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When can a good leaver be a bad leaver?

4 Aug 2022

The recent case of Richards v Speechly Bircham LLP [2022] EWHC 935 (Comm) is a stark reminder to the sellers of a business (and their solicitors) of the importance of getting the drafting right, especially where the seller is to be employed by the business going forward.

In this case the claimants owned a cloud-based technology company that was sold to a private equity firm in 2014. As is common in private equity deals such as this part of the consideration was linked to the future performance of the business, with the sellers being employed by the new holding company and incentivised by a 30% shareholding (each).

Months after the deal concluded, the sellers were summarily dismissed triggering an automatic purchase of their shares, with nominal consideration being paid as a “bad leaver”. The sellers later challenged this termination and won a claim for wrongful dismissal. In these circumstances the sellers would typically expect to be “good leavers” and to be paid a fair value for their shares, but in this case they were only awarded £1 as the judge concluded that this was all they were entitled to under the terms of the Share Purchase Agreement and the Articles of Association that were negotiated and agreed at the time of the sale.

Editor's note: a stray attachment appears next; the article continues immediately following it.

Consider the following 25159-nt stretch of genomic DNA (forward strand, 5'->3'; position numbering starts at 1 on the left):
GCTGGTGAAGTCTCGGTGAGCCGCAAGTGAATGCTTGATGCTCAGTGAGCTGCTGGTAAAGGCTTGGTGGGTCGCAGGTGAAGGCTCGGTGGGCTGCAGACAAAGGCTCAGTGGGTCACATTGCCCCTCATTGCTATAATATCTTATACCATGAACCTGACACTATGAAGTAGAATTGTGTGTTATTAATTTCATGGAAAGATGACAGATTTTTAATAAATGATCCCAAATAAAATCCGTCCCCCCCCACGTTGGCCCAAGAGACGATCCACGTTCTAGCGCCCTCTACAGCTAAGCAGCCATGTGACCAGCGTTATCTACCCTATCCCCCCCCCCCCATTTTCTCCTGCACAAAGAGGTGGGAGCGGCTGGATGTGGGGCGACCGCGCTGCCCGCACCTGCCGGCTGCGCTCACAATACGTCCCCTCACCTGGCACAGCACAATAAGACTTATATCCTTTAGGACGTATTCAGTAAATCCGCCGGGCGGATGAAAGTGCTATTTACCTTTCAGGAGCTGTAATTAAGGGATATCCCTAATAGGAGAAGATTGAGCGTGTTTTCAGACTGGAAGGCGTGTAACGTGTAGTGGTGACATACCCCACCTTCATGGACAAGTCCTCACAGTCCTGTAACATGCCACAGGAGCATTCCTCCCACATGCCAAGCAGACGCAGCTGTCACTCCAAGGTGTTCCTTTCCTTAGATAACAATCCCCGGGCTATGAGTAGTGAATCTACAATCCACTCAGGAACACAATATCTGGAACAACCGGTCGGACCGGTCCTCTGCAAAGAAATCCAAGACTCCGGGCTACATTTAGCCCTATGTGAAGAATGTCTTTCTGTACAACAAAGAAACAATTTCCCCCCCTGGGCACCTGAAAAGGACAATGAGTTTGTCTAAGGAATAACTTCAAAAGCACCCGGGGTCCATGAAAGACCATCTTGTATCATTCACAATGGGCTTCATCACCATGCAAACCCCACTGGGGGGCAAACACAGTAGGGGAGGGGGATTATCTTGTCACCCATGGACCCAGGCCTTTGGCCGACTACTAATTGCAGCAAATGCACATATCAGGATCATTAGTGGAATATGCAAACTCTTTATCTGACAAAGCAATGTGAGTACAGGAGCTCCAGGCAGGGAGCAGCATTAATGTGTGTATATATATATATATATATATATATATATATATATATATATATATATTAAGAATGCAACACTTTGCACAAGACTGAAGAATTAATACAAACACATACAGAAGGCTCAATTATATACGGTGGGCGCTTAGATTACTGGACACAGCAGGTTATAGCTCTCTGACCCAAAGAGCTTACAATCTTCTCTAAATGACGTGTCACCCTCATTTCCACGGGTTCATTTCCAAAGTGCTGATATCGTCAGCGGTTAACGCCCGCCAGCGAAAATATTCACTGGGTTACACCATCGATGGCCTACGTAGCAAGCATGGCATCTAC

Seeking redress, the sellers then issued a claim against their solicitors and were awarded combined damages of £1.454 million with the judge commenting that the firm “fell short of the standard of care required of a reasonably competent solicitor practicing in the field of private equity transactions.” The judge also rejected the solicitor’s argument that they could not reasonably have been expected to anticipate this outcome, commenting “It is one thing to say that it cannot reasonably have been expected to predict a future misalignment of the stars. It would be quite another to conclude that it would be imposing an unduly onerous and unwarranted duty of care upon the firm to say that it should have undertaken a cross-check upon the meaning and effect of a provision on which it had drafting input.

How we can help

It is not uncommon in transactions such as this for the seller’s employment to be terminated, but if this dismissal is unfair the seller would normally expect to be compensated by being paid a fair value for their shareholding and the terms of the agreement should be carefully considered by the seller’s solicitors so as to ensure their client’s position is protected.

If you need help or advice on similar topics, please do get in touch with Tom Bourne.

Written by

Tom Bourne

Commercial disputes